A beginner’s guide to woven wraps – everything you need to know and more

A woven wrap is a length of fabric in which you can carry your child. Some of these are purposely woven whilst others are fabrics which have been selected by manufacturers as suitable for the purpose of carrying a baby.

Woven for purpose

Just a few short years ago it was possible to name all the major wrap brands in a simple conversation about wraps. With a current explosion of new brands and many more appearing all the time that is no longer possible. When looking for a first wrap it can help to go for a brand which you have been able to try or feel at a meet or from a friend. If that is not possible investigate some of the different varieties available and consider which will suit you best in terms of style and material.

Cross twill or German style woven. These wraps have a diagonal stretch which can make it easier to wrap. Generally speaking these are one colour or striped.

Straight weave/gauze – simpler weave means that these are often cheaper and thinner.

Jacquard – with a diagonal stretch but also with the ability to have pretty much any pattern you can imagine. Not as sturdy as a cross twill yet very smooth to wrap with.

Not woven for purpose

SPOC – Simple piece of cloth. Of course there is nothing simple about it as it is not a case of walking into your nearest fabric shop and simply selecting any old piece of fabric. The feel and manufacture of the fabric will need to be taken into account as well as how it wraps.

When considering buying or making a SPOC it is a good idea to check which dyes have been used if any and if they are child friendly. Many children suck and chew on wraps if given the chance.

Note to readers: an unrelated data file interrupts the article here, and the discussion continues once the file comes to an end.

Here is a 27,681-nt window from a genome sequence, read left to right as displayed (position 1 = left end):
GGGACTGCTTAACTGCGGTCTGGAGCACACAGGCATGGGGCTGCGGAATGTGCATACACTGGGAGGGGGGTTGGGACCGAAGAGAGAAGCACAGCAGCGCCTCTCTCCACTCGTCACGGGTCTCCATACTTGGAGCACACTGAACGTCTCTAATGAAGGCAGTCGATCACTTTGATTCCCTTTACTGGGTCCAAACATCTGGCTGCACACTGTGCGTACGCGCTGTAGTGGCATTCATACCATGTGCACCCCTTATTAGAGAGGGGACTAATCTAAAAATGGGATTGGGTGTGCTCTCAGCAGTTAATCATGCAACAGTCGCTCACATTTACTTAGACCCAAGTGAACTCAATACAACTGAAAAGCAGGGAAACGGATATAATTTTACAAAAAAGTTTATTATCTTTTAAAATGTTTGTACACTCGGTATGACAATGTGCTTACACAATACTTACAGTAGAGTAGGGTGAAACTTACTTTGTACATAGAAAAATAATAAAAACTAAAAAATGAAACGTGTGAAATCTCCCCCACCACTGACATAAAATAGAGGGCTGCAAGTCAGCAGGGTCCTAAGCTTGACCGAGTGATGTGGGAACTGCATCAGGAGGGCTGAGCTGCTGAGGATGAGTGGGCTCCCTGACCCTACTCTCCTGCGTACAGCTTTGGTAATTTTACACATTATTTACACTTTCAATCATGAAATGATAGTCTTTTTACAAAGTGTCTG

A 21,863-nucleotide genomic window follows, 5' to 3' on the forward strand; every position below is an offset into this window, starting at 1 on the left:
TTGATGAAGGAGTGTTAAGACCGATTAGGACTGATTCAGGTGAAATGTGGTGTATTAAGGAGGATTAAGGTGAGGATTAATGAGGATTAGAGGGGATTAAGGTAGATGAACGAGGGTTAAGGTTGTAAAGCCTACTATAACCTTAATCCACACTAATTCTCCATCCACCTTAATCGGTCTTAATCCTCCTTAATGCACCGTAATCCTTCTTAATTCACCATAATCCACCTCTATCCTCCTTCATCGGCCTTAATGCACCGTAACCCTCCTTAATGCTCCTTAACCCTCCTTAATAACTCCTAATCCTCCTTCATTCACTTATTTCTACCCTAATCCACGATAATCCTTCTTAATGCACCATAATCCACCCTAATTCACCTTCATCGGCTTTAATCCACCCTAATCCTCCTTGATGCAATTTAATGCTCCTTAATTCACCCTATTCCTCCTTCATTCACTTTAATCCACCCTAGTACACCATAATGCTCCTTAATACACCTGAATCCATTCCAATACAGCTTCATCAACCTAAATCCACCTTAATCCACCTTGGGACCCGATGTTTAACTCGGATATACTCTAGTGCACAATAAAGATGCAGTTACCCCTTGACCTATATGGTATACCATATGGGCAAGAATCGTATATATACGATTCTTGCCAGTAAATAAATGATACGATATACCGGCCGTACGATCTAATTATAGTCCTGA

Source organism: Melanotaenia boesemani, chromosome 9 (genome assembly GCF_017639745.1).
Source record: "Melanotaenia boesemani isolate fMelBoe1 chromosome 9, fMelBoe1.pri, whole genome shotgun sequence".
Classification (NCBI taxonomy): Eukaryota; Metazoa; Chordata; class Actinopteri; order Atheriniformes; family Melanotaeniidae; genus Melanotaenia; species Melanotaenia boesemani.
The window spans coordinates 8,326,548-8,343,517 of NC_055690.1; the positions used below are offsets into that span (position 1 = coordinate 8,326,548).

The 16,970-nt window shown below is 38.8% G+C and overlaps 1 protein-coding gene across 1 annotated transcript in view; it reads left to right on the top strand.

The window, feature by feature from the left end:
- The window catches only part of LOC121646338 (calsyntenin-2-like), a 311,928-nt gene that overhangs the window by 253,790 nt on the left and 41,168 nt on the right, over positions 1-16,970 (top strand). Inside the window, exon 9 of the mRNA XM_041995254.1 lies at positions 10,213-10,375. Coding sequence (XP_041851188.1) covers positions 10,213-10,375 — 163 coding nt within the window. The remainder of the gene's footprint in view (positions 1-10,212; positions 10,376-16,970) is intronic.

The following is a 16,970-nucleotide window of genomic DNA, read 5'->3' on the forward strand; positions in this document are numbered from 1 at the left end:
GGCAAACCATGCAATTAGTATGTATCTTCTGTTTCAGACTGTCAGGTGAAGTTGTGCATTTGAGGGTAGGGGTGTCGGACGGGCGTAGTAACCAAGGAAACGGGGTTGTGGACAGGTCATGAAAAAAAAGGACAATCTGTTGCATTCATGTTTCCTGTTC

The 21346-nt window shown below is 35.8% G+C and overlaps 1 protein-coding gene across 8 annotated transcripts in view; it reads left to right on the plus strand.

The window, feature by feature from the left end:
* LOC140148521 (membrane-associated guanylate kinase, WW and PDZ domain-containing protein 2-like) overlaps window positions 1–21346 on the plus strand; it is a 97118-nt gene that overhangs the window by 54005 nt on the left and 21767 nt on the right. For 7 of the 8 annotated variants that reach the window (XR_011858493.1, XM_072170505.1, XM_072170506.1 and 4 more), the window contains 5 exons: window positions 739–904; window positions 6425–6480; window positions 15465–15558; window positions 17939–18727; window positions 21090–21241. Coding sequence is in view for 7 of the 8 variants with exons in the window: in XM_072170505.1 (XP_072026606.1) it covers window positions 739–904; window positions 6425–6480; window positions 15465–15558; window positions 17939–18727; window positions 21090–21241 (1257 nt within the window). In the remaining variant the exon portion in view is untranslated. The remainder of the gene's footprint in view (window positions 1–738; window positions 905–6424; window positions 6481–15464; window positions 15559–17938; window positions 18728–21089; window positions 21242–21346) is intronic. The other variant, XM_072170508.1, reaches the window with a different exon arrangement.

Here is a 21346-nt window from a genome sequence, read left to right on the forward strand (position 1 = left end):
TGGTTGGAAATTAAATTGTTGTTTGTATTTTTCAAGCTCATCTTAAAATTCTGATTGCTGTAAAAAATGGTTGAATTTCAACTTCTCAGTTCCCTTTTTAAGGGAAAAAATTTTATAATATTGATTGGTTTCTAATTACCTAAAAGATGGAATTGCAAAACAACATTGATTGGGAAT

There are some amazing SPOC available which are really good value for money yet there are also some pieces of fabric which although sold as a baby carrier are really not suitable to be used as such. Going by something you have tried or by recommendation can help prevent an expensive mistake.


Wrap sizing can be confusing and opinions are divided on which size is suitable for which carries. As a basic start it can help to consider the following points:

  • Size the wrap by the largest person who will use it, extra material can be looped around your waist and tied if needed.
  • When trying a wrap and finding it is too big, measure the tail to see how much spare you have. This can help you decide whether you can drop a size.
  • When buying second hand it can be more cost effective to find someone to cut and hem a longer wrap especially if it is a good deal.

The table below can be used as a general guide towards determining the size of a wrap.


Length ( meters)

Size 1

2.0 – 2.2 m

Size 2

2.5 – 2.7 m

Size 3

3.1 – 3.3 m

Size 4

3.7 – 3.9 m

Size 5

4.2 – 4.3 m

Size 6

4.6 – 4.9 m

Size 7

5.2 – 5.4 m

Size 8

5.5 – 5.8 m

Different sizes are suitable for different sized adults and different carrying methods. The most popular carrying method for those new to using wraps is the FWCC and the most selected size for using it is a size 6 ( between 4.6 and 4.9 meters). It is worth noting that in general users find that they need more material when new to using a wrap.

Oscha Slings created the following table to help users determine which size of sling they would probably need for different carries.  The column on the left indicates the smallest size and it slides up to the right for the largest size.